TMN Tastemakers: Beats 1 DJ Matt Wilkinson shares a track, album & playlist you need to stream
Welcome to TMN Tastemakers, a new feature column where industry influencers – from suits to stars – share what they’re listening to right now.
Each tastemaker will spotlight a track, album and playlist.
First up is Apple Music’s Beats 1 presenter Matt Wilkinson, a broadcaster and music journalist who was there at the start to help break Tame Impala, Haim, The xx and many others.
He’s interviewed some of the biggest names in music. Amy Winehouse, The Rolling Stones and Arctic Monkeys among them – but what continues to excite Wilkinson most is the shock of the new: shining a light on incredible underground artists before they get big.
Track: Amyl & The Sniffers – Monsoon Rock
The best thing about Amyl is the lack of egos on show. How rare is that?! Hanging out with them is always an absolute blast. They’re really down to earth, and also proper music fans who know the power of cultivating a sense of community among people.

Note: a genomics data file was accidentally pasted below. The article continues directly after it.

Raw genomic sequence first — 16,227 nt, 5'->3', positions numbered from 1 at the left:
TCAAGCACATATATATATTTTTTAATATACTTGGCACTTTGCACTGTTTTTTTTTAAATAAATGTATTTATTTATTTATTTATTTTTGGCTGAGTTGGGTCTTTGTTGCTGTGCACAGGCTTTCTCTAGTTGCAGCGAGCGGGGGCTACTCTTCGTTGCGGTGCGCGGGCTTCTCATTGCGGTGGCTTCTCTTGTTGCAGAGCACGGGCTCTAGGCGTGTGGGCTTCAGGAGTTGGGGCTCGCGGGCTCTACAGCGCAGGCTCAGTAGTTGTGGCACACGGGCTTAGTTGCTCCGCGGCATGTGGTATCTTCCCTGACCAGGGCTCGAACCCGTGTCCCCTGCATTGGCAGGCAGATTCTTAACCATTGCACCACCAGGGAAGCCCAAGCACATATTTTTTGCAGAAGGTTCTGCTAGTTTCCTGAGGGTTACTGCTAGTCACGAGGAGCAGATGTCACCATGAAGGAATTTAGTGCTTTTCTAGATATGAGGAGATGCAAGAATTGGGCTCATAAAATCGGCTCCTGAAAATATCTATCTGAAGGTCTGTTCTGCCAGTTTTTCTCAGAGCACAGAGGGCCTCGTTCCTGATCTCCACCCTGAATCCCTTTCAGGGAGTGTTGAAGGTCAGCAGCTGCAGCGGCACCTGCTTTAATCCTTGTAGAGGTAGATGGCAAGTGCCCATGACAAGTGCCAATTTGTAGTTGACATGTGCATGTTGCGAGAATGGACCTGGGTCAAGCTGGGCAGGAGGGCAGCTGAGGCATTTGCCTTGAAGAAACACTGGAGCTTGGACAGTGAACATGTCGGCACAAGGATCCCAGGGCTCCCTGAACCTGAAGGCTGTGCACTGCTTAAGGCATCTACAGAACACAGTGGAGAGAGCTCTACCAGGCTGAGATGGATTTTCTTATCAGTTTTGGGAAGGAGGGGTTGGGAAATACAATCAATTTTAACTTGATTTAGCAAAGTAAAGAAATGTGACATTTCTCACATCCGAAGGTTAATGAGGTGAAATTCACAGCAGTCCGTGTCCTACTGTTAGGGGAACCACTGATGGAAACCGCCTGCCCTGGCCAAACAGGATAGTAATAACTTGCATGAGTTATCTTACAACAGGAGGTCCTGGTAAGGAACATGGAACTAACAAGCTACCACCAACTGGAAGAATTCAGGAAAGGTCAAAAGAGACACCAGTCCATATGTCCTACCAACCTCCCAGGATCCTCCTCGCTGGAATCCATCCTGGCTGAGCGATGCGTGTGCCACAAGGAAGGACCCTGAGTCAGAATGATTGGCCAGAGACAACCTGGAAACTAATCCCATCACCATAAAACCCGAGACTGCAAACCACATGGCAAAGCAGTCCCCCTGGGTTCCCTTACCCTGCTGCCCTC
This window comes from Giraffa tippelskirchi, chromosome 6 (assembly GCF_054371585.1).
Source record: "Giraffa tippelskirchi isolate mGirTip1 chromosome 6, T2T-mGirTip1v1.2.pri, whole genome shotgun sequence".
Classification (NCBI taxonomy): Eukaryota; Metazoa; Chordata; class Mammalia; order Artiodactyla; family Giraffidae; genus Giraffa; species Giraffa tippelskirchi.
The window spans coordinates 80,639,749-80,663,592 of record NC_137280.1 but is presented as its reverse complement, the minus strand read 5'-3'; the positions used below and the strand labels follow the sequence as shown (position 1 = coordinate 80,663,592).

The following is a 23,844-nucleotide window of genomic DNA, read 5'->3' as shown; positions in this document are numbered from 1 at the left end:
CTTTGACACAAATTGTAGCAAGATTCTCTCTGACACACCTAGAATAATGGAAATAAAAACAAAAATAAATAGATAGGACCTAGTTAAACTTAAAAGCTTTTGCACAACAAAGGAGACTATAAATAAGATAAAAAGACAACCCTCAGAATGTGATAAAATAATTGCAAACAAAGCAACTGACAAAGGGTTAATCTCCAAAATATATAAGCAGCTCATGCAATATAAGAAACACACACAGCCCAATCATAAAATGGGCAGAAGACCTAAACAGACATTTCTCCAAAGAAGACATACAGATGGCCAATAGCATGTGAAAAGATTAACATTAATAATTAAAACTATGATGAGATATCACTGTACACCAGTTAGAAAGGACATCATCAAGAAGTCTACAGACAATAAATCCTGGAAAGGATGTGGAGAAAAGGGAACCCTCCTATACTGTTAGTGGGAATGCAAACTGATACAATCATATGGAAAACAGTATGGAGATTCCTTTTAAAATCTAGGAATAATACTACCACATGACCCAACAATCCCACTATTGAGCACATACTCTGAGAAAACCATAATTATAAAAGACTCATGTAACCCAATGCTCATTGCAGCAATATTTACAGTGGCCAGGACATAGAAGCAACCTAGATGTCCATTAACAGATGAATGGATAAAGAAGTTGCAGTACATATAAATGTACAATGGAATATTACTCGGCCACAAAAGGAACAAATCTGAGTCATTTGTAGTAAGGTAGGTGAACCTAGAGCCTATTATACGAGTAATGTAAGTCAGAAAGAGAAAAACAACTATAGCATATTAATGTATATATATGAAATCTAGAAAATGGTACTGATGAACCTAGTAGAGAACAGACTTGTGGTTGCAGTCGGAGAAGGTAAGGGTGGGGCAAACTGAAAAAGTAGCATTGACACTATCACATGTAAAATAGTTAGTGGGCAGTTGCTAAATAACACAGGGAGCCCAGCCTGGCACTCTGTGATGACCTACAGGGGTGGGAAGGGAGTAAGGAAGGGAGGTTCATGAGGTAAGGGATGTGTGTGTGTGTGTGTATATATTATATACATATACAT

I first saw them at BigSound in 2017 and they were just as good then. I’m so pleased they’re connecting in Europe and North America now too!
Playlist: The Evolution Of Black Music (Apple Music R&B)
I just interviewed the wonderful Mavis Staples for my show and she was telling me about Mahalia Jackson’s I Will Move On Up A Little Higher, which I later found on this playlist.
It’s a brilliantly curated and fairly in-depth look into the history of black music, with few names I wasn’t too familiar with (Scott ‘king of ragtime’ Joplin and Joe Liggins among them) sitting alongside a bunch of out and out classics.
Album: Nilufer Yanya – Miss Universe
I first heard Nilufer covering Hey by Pixies, in such a different way that it really made my jaw drop. Her voice reminded me of Neneh Cherry – it’s powerful and vulnerable – and there was a really British-innocence about her which I thought would definitely connect with people.
Cut forward a few years and we have Miss Universe, which is a great body of work. It’s quite an emotional listen in places, but that honesty is what Nilufer is so good at. People relate, I think.
Fancy yourself an industry tastemaker?
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